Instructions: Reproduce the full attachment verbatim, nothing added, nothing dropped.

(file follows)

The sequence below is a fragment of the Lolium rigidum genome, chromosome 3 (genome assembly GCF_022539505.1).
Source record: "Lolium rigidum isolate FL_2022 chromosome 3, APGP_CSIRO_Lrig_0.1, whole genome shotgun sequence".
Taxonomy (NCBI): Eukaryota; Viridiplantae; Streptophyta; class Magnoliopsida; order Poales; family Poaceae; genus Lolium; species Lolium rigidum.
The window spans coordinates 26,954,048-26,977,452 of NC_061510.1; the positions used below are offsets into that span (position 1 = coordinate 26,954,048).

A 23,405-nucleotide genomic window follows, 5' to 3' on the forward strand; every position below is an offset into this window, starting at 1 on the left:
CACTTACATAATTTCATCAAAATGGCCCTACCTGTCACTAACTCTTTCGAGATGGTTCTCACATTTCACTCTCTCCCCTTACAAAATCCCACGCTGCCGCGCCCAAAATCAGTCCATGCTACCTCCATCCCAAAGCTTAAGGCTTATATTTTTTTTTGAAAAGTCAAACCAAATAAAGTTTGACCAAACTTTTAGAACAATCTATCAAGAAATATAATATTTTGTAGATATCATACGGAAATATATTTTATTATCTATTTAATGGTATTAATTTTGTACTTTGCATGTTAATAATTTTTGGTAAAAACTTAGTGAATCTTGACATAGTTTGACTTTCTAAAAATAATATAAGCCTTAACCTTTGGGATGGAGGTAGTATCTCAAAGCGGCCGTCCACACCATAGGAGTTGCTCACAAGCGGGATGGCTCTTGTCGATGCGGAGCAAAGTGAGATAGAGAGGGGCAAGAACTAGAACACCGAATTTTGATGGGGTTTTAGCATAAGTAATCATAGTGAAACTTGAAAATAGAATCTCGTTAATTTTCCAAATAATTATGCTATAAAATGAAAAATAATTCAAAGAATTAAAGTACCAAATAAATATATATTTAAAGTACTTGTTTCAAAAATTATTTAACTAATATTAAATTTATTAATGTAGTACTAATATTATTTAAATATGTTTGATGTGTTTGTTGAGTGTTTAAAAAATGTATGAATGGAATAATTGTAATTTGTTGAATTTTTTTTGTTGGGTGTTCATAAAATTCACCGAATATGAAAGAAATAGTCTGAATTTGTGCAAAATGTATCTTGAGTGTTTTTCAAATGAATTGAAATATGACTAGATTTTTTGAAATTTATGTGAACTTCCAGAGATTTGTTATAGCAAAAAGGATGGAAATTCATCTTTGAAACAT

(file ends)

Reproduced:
The sequence below is a fragment of the Lolium rigidum genome, chromosome 3 (genome assembly GCF_022539505.1).
Source record: "Lolium rigidum isolate FL_2022 chromosome 3, APGP_CSIRO_Lrig_0.1, whole genome shotgun sequence".
Taxonomy (NCBI): Eukaryota; Viridiplantae; Streptophyta; class Magnoliopsida; order Poales; family Poaceae; genus Lolium; species Lolium rigidum.
The window spans coordinates 26,954,048-26,977,452 of NC_061510.1; the positions used below are offsets into that span (position 1 = coordinate 26,954,048).

A 23,405-nucleotide genomic window follows, 5' to 3' on the forward strand; every position below is an offset into this window, starting at 1 on the left:
CACTTACATAATTTCATCAAAATGGCCCTACCTGTCACTAACTCTTTCGAGATGGTTCTCACATTTCACTCTCTCCCCTTACAAAATCCCACGCTGCCGCGCCCAAAATCAGTCCATGCTACCTCCATCCCAAAGCTTAAGGCTTATATTTTTTTTTGAAAAGTCAAACCAAATAAAGTTTGACCAAACTTTTAGAACAATCTATCAAGAAATATAATATTTTGTAGATATCATACGGAAATATATTTTATTATCTATTTAATGGTATTAATTTTGTACTTTGCATGTTAATAATTTTTGGTAAAAACTTAGTGAATCTTGACATAGTTTGACTTTCTAAAAATAATATAAGCCTTAACCTTTGGGATGGAGGTAGTATCTCAAAGCGGCCGTCCACACCATAGGAGTTGCTCACAAGCGGGATGGCTCTTGTCGATGCGGAGCAAAGTGAGATAGAGAGGGGCAAGAACTAGAACACCGAATTTTGATGGGGTTTTAGCATAAGTAATCATAGTGAAACTTGAAAATAGAATCTCGTTAATTTTCCAAATAATTATGCTATAAAATGAAAAATAATTCAAAGAATTAAAGTACCAAATAAATATATATTTAAAGTACTTGTTTCAAAAATTATTTAACTAATATTAAATTTATTAATGTAGTACTAATATTATTTAAATATGTTTGATGTGTTTGTTGAGTGTTTAAAAAATGTATGAATGGAATAATTGTAATTTGTTGAATTTTTTTTGTTGGGTGTTCATAAAATTCACCGAATATGAAAGAAATAGTCTGAATTTGTGCAAAATGTATCTTGAGTGTTTTTCAAATGAATTGAAATATGACTAGATTTTTTGAAATTTATGTGAACTTCCAGAGATTTGTTATAGCAAAAAGGATGGAAATTCATCTTTGAAACAT